Saturday, March 7, 2009

Ephesians 1:1d (continuation)

Paul, an apostle of Christ Jesus by the will of God, to the holy ones who are (in Ephesus), faithful in Christ Jesus: grace to you and peace from God our Father and the Lord Jesus Christ. Ephesians 1:1-2

It’s easy to glide past the phrase, “holy ones” in this verse (translated saints – with a small "s" – in many bible versions). But if we do, we miss an important principle and an equally important application to our lives in Christ.

The term holy ones in this verse is inseparably linked with “faithful in Christ Jesus,” for it is their faithfulness that makes them holy ones, and not the other way around. So, let’s spend a few moments looking first at what it means to be faithful.

The Greek word πιστός (pistos) carries with it also the idea of trustworthiness. Thus, it is not wrong to translate the verse, “to the holy ones who are trustworthy in Christ Jesus.” (For other examples of the word in the New Testament, see here, here, and here).

God could trust the Ephesian believers to do what was right. They were not ones who played church, who attended for show. They did not show up in the pew to please others, or gain a political or social advantage. They attended because they wanted to please God and grow in their love and knowledge of Him. Yes, God could count on them to behave in a manner worthy of representatives of Christ. He could trust them, even if they fell temporarily into sin, to repent, make penance, and move forward in their faith journey.

Their faith journey was the subject also of St. Paul’s prayer for them later in this chapter (and would be a valuable prayer for us to pray as well).

Because the Ephesian believers were faithful to God to walk side by side with Jesus, God called them “holy ones” – not because of any intrinsic holiness in themselves, but because of the intrinsic holiness of His Son who lives in each believer, as St. Paul reminds us here, here and here.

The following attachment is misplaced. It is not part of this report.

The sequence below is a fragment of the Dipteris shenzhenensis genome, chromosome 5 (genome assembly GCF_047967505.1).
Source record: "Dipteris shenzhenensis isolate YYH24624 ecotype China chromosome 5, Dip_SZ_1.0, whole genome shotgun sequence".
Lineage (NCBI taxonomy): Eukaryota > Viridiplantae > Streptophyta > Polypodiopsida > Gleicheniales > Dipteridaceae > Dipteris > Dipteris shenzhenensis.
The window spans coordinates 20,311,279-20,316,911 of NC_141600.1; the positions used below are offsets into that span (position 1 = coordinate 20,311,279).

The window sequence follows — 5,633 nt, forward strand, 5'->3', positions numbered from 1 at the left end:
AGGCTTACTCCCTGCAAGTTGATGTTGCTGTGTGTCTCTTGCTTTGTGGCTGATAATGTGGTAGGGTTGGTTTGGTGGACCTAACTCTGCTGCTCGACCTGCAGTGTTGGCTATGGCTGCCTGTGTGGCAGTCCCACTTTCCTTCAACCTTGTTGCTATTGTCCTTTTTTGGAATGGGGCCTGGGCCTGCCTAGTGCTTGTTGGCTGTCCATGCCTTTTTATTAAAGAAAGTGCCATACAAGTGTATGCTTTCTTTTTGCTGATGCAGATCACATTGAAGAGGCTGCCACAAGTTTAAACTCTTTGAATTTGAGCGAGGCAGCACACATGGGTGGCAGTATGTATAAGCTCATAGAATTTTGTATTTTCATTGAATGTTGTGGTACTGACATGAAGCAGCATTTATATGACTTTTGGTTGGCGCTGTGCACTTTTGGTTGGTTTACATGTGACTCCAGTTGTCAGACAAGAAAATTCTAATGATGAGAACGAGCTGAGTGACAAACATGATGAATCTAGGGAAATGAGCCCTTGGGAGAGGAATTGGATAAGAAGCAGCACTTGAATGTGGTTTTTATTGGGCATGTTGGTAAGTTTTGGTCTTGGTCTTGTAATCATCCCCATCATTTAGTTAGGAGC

It is all about Christ’s holiness – not our own. And it is about our permitting Him to live His life through us that leads God to impute to us the phrase holy ones.

Are you a believer? Are you baptized in the name of the Father, Son and Holy Spirit? Do you believe the faith taught in the Nicene Creed? Do you participate in the Sacraments with a pure heart, cleansed from sin in the confessional? If so, then God also calls you a holy one -- and God is faithful (trustworthy) to fulfill His promise to you of eternal life.

Thanks be to God.

Questions for Reflection:

1. St. Paul wrote to the Corinthians that he disciplines himself for the sake of the Gospel. What steps can you take to place your fleshly desires more faithfully under the control of the Holy Spirit? If you are not sure, why not ask Him in prayer?

2. Do you consider yourself trustworthy to God? If yes, why? If not, ask him how you might change to please Him.

3. How does the list of holy ones in Hebrews 11 illustrate today’s lesson? What do their lives teach us about living faithfully (trustworthily) for Christ?

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